FDA Approves First Non-Chemotherapy Combination Regimen

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The Janssen Pharmaceutical Companies of Johnson & Johnson today announced the U.S. Food and Drug Administration (FDA) approval of IMBRUVICA® (ibrutinib) in combination with rituximab for the treatment of Waldenström’s macroglobulinemia (WM), a rare blood cancer.1 The approval expands the label for IMBRUVICA in WM beyond its current approved use as a monotherapy to include combination use with rituximab. This approval represents the first approved non-chemotherapy combination option for the treatment of WM. IMBRUVICA first received FDA approval in WM as a monotherapy in January 2015 via the Breakthrough Therapy Designation pathway, making it the first FDA-approved therapy for the disease. The expanded label marks the ninth FDA approval for IMBRUVICA since 2013. IMBRUVICA is a first-in-class Bruton’s tyrosine kinase (BTK) inhibitor jointly developed and commercialized by Janssen Biotech, Inc. and Pharmacyclics LLC, an AbbVie company.

“The combination of IMBRUVICA and rituximab provides health care professionals with a new treatment option for patients living with this serious blood cancer,” said Dr. Lia Palomba, hematologist-oncologist at Memorial Sloan-Kettering Cancer Center, New York, and iNNOVATE study investigator. “Before IMBRUVICA, there were no FDA-approved treatment options for patients with Waldenström’s macroglobulinemia, a disease first acknowledged nearly 75 years ago. Today, IMBRUVICA continues to provide an important therapeutic approach in the treatment of this complex disease.”

This approval is based on results from the randomized, double-blind, placebo-controlled iNNOVATE study (PCYC-1127), the largest Phase 3 study of a non-chemotherapy combination in WM patients. The iNNOVATE study evaluated IMBRUVICA in combination with rituximab versus placebo plus rituximab in 150 patients with either relapsed/refractory (r/r) disease or previously untreated WM. At a median follow up of 26.5 months, a significant improvement in the Independent Review Committee (IRC)-assessed primary endpoint of progression-free survival (PFS) was seen with IMBRUVICA plus rituximab when compared with placebo plus rituximab (30-month PFS rates were 82% vs. 28%, respectively). Patients in the IMBRUVICA plus rituximab treatment arm experienced an 80% reduction in relative risk of disease progression or death compared with patients treated with placebo plus rituximab (hazard ratio=0.20; confidence interval, 0.11-0.38, p<0.0001). The data were presented in an oral session at the 2018 American Society of Clinical Oncology (ASCO) Annual Meeting, selected for Best of ASCO 2018 Meetings, and simultaneously published in The New England Journal of Medicine.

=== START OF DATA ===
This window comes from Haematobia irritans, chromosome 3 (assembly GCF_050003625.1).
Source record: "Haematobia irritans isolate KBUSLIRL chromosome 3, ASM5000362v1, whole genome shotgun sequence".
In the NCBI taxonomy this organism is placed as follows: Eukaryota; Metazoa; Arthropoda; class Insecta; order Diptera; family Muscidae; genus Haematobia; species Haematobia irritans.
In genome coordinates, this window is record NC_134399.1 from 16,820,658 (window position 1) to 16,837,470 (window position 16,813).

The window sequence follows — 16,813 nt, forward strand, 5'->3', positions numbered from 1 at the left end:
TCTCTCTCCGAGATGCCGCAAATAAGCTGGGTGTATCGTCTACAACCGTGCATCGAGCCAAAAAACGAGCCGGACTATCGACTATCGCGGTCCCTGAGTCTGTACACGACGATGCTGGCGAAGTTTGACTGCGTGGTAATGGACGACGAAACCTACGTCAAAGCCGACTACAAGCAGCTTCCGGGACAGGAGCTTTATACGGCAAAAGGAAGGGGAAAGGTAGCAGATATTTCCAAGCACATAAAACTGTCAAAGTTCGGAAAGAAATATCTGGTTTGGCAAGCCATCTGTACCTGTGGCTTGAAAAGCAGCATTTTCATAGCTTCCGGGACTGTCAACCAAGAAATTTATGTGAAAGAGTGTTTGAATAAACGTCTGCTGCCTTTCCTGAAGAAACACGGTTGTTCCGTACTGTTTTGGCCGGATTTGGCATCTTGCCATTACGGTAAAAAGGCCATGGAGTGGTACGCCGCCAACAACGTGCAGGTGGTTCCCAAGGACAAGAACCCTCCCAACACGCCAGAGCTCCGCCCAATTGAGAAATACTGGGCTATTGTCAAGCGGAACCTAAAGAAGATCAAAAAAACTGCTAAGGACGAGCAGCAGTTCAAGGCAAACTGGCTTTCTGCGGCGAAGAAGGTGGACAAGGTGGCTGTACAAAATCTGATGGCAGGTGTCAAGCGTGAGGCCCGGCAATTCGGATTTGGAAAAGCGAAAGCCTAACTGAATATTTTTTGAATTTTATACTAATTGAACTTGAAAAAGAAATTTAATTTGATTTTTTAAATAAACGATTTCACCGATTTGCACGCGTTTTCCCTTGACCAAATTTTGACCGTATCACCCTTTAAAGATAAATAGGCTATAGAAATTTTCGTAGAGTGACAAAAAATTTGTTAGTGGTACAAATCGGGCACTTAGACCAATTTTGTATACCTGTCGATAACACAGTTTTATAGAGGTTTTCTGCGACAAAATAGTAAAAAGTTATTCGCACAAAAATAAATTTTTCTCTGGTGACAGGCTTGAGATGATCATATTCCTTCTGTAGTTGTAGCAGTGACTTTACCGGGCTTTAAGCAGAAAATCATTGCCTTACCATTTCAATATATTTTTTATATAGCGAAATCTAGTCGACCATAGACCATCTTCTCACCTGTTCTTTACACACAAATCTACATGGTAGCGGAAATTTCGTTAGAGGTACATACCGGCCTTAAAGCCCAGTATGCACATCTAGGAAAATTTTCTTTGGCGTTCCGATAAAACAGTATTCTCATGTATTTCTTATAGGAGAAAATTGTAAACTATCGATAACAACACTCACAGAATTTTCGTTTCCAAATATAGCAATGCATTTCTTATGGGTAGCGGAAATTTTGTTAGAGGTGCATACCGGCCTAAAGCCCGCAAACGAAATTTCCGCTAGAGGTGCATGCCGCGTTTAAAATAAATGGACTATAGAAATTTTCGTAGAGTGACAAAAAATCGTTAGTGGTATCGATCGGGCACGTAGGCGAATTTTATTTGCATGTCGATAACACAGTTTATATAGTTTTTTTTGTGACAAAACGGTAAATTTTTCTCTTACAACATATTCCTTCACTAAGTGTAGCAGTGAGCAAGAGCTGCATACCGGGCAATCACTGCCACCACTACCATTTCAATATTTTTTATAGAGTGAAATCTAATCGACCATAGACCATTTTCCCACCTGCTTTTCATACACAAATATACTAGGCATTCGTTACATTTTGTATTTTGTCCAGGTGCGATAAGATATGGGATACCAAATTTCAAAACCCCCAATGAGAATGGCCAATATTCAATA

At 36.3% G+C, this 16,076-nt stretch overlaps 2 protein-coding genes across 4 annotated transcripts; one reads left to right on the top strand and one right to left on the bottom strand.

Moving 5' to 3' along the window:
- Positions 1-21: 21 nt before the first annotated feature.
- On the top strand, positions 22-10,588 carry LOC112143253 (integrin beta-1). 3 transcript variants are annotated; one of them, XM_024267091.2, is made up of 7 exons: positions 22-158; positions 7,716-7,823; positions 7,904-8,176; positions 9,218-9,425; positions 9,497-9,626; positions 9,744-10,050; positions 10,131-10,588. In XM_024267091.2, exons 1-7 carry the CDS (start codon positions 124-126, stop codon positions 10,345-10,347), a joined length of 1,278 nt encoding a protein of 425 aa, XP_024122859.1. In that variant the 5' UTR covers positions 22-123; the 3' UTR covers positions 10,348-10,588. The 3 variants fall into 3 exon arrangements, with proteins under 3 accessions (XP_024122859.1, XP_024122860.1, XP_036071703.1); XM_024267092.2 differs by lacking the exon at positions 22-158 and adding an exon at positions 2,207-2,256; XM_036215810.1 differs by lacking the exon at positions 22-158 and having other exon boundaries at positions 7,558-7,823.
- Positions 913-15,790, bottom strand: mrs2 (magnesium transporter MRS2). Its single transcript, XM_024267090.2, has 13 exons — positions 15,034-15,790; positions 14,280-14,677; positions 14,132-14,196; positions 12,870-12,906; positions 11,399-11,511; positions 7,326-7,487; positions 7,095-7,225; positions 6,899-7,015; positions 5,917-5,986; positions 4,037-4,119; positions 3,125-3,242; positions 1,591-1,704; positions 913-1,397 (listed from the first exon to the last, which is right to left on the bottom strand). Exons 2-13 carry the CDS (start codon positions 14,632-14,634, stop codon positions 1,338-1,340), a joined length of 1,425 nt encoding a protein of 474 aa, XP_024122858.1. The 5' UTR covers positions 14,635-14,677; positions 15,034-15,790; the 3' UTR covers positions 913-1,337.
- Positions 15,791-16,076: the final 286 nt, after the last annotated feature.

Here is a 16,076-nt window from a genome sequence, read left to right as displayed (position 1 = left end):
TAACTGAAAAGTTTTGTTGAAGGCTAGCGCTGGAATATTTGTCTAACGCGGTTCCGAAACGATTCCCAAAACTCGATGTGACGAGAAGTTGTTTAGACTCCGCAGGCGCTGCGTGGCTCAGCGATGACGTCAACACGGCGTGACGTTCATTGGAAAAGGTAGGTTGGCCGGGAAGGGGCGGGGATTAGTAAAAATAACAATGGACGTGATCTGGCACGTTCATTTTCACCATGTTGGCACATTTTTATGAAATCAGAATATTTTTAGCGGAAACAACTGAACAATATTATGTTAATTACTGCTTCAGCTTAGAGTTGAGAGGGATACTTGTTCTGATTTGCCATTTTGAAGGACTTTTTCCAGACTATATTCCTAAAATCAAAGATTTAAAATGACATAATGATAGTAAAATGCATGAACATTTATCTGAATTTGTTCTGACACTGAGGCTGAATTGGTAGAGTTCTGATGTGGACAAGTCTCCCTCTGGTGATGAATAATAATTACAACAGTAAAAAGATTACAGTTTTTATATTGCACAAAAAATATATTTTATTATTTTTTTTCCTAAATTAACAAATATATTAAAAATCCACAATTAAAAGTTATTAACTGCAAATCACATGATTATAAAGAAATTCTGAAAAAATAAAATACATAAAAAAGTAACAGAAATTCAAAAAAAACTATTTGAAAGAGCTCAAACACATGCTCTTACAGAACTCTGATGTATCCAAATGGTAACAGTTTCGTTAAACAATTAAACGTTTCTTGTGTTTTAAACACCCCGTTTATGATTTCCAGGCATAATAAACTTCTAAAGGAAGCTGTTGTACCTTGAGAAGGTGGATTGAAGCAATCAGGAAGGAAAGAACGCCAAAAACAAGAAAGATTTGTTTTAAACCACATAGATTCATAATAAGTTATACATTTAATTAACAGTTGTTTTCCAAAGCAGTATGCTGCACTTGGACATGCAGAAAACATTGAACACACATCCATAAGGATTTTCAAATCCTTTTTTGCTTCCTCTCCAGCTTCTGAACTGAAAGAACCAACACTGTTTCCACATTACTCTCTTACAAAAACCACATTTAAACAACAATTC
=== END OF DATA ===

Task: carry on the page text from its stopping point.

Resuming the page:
“Results from iNNOVATE showed significant improvement in progression-free survival at 30 months and demonstrated the superiority of IMBRUVICA plus rituximab over rituximab monotherapy in Waldenström’s macroglobulinemia,” said Meletios A. Dimopoulos, M.D., Professor and Chairman of the Department of Clinical Therapeutics, National and Kapodistrian University of Athens School of Medicine, Athens, Greece, and iNNOVATE lead study investigator. “Based on these results, IMBRUVICA in combination with rituximab may be considered as a first- and second-line option for appropriate people diagnosed and living with WM.”

“The clinical data generated for IMBRUVICA plus rituximab in the treatment of Waldenström’s macroglobulinemia offers physicians evidence to consider this combination regimen for newly-diagnosed patients. Today’s approval represents an important milestone for people living with this rare and incurable blood cancer who have limited FDA-approved treatment options,” said Andree Amelsberg, M.D., Vice President of Oncology Medical Affairs at Janssen Scientific Affairs, LLC. “We remain dedicated to a comprehensive clinical development program to explore the full potential of IMBRUVICA, including in combination with other therapies.”

Warnings and Precautions remain the same: hemorrhage, infections, cytopenias, cardiac arrhythmias, hypertension, second primary malignancies, tumor lysis syndrome, and embryo-fetal toxicity. The most common adverse reactions (occurring in 20% or more of patients) of all grades in patients treated with IMBRUVICA plus rituximab in the iNNOVATE study were bruising (37%), musculoskeletal pain (35%), hemorrhage (32%), diarrhea (28%), rash (24%), arthralgia (24%), nausea (21%), and hypertension (20%). Grade 3 or 4 infusion-related reactions were observed in 1% of patients treated with IMBRUVICA plus rituximab.

The recommended dose of IMBRUVICA for WM is 420 mg orally once daily until disease progression or unacceptable toxicity as a single agent or in combination with rituximab. When administering IMBRUVICA in combination with rituximab, consider administering IMBRUVICA prior to rituximab when given on the same day.

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